As promised, here are some photos to accompany my Simpler Living column on "Preparing for winter: Homesteading-style".
This was the first sign that we should take our winter preparation kinda seriously. Our house inspector found not one, but two electrical panels in our kitchen. The second is, of course, for the generator. Right.
I'd done some research for an article on generators but it was different shopping for our own. We had to walk the fine line between buying something with sufficient capacity to cover our basic needs in a power outage (fridge, well pump, some lights... we can camp out in front of the wood stove, right?) and spending way too much money on a piece of machinery that sits and gathers dust. (Hopefully. Not likely.)
We settled-on a 5,500 watt gas-powered model. I would have preferred diesel, so we could eventually convert it to bio diesel, but we had a budget to stick to. And to be honest, this model was on sale. We haven't hooked it up yet (we just got the right cable for it yesterday) but we're planning on a test-run before the lights go out for real.
This is our external wood furnace that sits about 100 feet away from the house. It works by circulating heated water, via insulated underground pipes, to a water-to-air heat exchanger in our basement. The exchanger is in turn connected to a conventional forced-air furnace that is controlled by a regular thermostat.
Eventually, we hope to use solar to power the furnace (and everything else) but for now, it's an on-grid system.
This is a somewhat blurry peek into our wood shed. We had to buy wood this year, which was an unexpected expense, but as we moved in July, we didn't have enough time to gather enough from our property AND unpack, settle in and figure out what the hell we were doing.
It's a mix of hard and soft wood in various sizes. Everyone and their uncle had advice on what to use so like most things out here, we're figuring it out as we go. The pile goes back several rows so I'm hoping we'll have enough to last until spring. If not, our 71-acre property is half woodlot and there's enough dead-fall to keep us warm for years. It's just a matter of collecting, cutting and seasoning it. That's all.
This is my favourite piece of "furniture" in our house. It's an old Elmira "Sweet Heart" wood stove. It's not original to the house (which is about 100-years-old) but it was installed by the former owners. There is nothing like cooking with or savouring the warmth of a wood stove. Simply delicious.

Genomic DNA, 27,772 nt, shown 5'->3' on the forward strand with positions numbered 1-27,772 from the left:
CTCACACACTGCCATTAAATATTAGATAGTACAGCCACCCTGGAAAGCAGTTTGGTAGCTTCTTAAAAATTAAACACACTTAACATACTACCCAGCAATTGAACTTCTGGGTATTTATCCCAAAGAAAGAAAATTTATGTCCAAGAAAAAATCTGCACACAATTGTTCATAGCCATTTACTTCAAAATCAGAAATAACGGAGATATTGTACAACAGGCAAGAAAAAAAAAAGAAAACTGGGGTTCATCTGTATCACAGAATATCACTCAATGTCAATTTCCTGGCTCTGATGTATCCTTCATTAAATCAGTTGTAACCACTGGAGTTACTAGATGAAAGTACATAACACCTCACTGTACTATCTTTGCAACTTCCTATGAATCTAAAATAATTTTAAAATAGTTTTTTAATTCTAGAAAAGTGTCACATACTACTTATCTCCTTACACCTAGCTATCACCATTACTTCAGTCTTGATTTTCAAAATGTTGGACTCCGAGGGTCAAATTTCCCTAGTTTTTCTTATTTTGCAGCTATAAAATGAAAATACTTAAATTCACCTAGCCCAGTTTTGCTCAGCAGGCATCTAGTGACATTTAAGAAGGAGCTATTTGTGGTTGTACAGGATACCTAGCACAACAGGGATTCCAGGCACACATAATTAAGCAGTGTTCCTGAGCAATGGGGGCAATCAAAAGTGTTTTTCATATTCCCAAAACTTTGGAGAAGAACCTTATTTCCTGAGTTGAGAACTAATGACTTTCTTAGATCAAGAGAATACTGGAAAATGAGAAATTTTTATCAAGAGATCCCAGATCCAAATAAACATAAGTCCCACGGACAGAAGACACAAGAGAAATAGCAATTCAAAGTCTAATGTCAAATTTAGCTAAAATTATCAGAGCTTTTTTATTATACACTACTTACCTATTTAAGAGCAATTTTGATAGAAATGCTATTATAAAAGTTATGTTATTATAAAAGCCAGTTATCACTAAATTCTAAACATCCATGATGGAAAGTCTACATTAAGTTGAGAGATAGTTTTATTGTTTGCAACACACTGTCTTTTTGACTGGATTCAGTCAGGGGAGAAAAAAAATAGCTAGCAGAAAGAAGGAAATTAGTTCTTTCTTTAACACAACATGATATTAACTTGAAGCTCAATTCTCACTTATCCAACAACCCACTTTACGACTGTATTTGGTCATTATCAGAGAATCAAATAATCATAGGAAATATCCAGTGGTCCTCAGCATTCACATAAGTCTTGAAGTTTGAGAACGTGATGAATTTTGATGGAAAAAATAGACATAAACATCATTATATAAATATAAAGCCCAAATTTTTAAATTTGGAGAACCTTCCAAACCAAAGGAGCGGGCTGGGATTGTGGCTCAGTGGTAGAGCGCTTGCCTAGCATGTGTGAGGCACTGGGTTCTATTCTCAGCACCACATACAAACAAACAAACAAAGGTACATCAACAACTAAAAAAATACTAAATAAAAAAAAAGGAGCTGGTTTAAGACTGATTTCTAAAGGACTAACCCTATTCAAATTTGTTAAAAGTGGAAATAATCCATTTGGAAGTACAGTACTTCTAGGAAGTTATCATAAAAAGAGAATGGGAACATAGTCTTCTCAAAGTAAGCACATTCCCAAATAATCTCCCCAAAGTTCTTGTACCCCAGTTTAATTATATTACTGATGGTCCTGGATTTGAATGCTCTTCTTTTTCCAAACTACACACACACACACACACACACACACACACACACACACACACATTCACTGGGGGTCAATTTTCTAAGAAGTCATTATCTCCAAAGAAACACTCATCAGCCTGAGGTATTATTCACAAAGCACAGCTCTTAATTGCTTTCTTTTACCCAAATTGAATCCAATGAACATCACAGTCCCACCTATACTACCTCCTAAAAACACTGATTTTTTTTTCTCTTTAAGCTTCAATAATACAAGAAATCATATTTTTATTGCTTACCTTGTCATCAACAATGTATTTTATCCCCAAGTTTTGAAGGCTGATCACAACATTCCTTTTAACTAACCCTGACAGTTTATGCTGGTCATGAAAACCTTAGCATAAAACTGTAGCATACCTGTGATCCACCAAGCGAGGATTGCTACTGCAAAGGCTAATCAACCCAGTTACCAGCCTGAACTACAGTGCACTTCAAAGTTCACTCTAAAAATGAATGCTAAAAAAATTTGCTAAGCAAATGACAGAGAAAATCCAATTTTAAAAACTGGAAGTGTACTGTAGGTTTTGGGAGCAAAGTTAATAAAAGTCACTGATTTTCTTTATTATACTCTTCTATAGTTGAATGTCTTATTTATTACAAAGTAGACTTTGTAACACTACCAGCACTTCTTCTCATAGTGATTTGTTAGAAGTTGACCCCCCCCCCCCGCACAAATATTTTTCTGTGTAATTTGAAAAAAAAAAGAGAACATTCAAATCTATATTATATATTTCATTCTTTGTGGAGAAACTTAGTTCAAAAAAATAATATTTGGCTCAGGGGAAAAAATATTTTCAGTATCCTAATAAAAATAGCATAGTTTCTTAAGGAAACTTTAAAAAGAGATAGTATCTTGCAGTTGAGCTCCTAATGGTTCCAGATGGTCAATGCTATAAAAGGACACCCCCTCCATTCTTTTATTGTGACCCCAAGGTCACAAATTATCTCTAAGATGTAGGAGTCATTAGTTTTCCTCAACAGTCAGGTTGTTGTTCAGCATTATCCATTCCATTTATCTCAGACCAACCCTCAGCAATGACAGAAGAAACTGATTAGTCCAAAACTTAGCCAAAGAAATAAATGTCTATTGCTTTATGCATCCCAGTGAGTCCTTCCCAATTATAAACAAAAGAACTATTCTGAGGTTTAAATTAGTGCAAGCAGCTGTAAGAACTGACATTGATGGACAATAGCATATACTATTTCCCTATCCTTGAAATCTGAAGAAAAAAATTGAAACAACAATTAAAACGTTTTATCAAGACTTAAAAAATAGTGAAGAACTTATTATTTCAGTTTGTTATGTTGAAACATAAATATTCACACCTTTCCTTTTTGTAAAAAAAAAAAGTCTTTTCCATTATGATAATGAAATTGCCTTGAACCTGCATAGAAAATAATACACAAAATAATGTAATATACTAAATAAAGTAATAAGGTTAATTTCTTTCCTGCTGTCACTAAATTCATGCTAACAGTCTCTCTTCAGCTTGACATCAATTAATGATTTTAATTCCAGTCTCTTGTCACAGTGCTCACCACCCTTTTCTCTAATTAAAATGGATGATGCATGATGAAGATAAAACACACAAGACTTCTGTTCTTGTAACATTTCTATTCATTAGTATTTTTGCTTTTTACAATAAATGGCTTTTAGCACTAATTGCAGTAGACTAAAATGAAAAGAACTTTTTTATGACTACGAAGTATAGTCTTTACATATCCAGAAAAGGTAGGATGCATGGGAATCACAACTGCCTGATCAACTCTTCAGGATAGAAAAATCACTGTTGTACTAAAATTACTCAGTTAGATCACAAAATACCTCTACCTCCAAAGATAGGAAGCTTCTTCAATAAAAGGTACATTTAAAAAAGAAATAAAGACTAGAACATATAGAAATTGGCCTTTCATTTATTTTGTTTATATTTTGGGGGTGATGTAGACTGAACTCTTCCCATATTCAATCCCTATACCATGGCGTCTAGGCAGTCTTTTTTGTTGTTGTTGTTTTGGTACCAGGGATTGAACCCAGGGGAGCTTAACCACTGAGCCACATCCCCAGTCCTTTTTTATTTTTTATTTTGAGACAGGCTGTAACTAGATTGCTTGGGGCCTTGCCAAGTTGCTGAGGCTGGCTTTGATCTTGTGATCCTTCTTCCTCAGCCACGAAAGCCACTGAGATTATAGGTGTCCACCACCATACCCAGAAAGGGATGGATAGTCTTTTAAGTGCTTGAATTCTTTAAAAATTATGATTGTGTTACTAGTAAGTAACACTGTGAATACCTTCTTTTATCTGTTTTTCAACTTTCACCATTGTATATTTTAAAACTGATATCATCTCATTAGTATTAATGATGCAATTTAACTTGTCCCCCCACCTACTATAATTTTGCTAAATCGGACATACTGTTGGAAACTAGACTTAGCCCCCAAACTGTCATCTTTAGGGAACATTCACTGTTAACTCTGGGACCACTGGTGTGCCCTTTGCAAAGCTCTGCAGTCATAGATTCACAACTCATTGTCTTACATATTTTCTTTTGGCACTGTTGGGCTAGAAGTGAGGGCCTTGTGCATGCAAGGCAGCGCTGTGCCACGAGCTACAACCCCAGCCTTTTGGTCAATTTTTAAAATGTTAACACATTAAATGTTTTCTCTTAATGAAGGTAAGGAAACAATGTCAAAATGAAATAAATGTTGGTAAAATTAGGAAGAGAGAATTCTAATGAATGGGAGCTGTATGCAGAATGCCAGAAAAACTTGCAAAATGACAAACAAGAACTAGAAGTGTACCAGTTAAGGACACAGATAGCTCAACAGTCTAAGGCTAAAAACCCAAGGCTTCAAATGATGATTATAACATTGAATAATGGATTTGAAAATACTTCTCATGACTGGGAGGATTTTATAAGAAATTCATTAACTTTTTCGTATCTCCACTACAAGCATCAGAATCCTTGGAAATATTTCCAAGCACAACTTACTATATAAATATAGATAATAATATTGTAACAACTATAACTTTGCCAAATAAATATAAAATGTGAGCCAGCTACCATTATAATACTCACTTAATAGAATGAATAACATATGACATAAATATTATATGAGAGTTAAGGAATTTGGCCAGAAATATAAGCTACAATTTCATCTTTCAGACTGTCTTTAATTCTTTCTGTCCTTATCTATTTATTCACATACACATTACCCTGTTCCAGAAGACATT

It's also amazing how handy this is for keeping an eye on the kids.
Finally, we knew once we moved to the country, our little hand-held snow shovel just wasn't going to cut it. Many farmers around here use their tractors to plough, but all we had was our little ATV. Despite its size, it's incredibly powerful (and maneuverable) and we haven't had to call in the army yet (yes, that's a jab at you Toronto folks out there!)
We use the same ATV for hauling wood out of the woods during the other three seasons and occasionally, for a little country entertainment.
Yes, that's Lucas pulling the kids behind the ATV in a snow scoop*. Good times... uh huh.
I recently read somewhere that winter in the city is to be endured while winter in the country is to be experienced. That really resonated with me, for some reason. Most years I've grumbled about the snow and the cold and the slush but this year, it's different.
Now that we've taken steps to protect our family from the storm, there are many times when I look out the window when it's snowing and actually smile. Yes, carrying buckets of water back and forth to the barn in a snowstorm has its own challenges and trying to keep the chickens' water defrosted can be tedious. And sure, I still worry about Lucas (and others) driving.
But in the end, it all comes down appreciating the little things -- a blazing full moon on a crisp winter night, walking through our woods when the trees are covered in a twinkling blanket of white magic, sipping hot chocolate after making snow angels with the kids or watching Gallagher roll in deep powder snow.
All treasured moments of sheer bliss, plain and simple. Little moments that have helped me rediscover the wonder and magic of the season.
So as long as we have a stocked pantry, a roaring fire and we don't have to drive anywhere, I say, "let it snow, let it snow, let it snow."
Happy Winter Solstice, everyone!